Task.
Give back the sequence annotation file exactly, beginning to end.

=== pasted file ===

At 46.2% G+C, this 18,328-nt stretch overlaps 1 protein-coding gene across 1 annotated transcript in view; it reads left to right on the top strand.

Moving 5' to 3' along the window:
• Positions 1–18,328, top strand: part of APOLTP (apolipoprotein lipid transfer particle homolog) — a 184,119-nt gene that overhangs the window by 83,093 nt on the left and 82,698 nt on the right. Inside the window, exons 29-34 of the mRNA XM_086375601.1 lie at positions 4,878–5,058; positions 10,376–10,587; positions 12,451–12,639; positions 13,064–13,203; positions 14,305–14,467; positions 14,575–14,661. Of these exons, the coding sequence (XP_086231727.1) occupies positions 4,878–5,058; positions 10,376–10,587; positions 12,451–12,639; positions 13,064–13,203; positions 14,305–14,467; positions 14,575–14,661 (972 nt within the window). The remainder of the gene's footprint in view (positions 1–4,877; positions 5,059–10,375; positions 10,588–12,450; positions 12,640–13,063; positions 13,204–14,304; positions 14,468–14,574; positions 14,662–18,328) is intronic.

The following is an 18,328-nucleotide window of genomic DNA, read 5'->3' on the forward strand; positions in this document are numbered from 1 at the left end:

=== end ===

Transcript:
At 46.2% G+C, this 18,328-nt stretch overlaps 1 protein-coding gene across 1 annotated transcript in view; it reads left to right on the top strand.

Moving 5' to 3' along the window:
• Positions 1–18,328, top strand: part of APOLTP (apolipoprotein lipid transfer particle homolog) — a 184,119-nt gene that overhangs the window by 83,093 nt on the left and 82,698 nt on the right. Inside the window, exons 29-34 of the mRNA XM_086375601.1 lie at positions 4,878–5,058; positions 10,376–10,587; positions 12,451–12,639; positions 13,064–13,203; positions 14,305–14,467; positions 14,575–14,661. Of these exons, the coding sequence (XP_086231727.1) occupies positions 4,878–5,058; positions 10,376–10,587; positions 12,451–12,639; positions 13,064–13,203; positions 14,305–14,467; positions 14,575–14,661 (972 nt within the window). The remainder of the gene's footprint in view (positions 1–4,877; positions 5,059–10,375; positions 10,588–12,450; positions 12,640–13,063; positions 13,204–14,304; positions 14,468–14,574; positions 14,662–18,328) is intronic.

The following is an 18,328-nucleotide window of genomic DNA, read 5'->3' on the forward strand; positions in this document are numbered from 1 at the left end: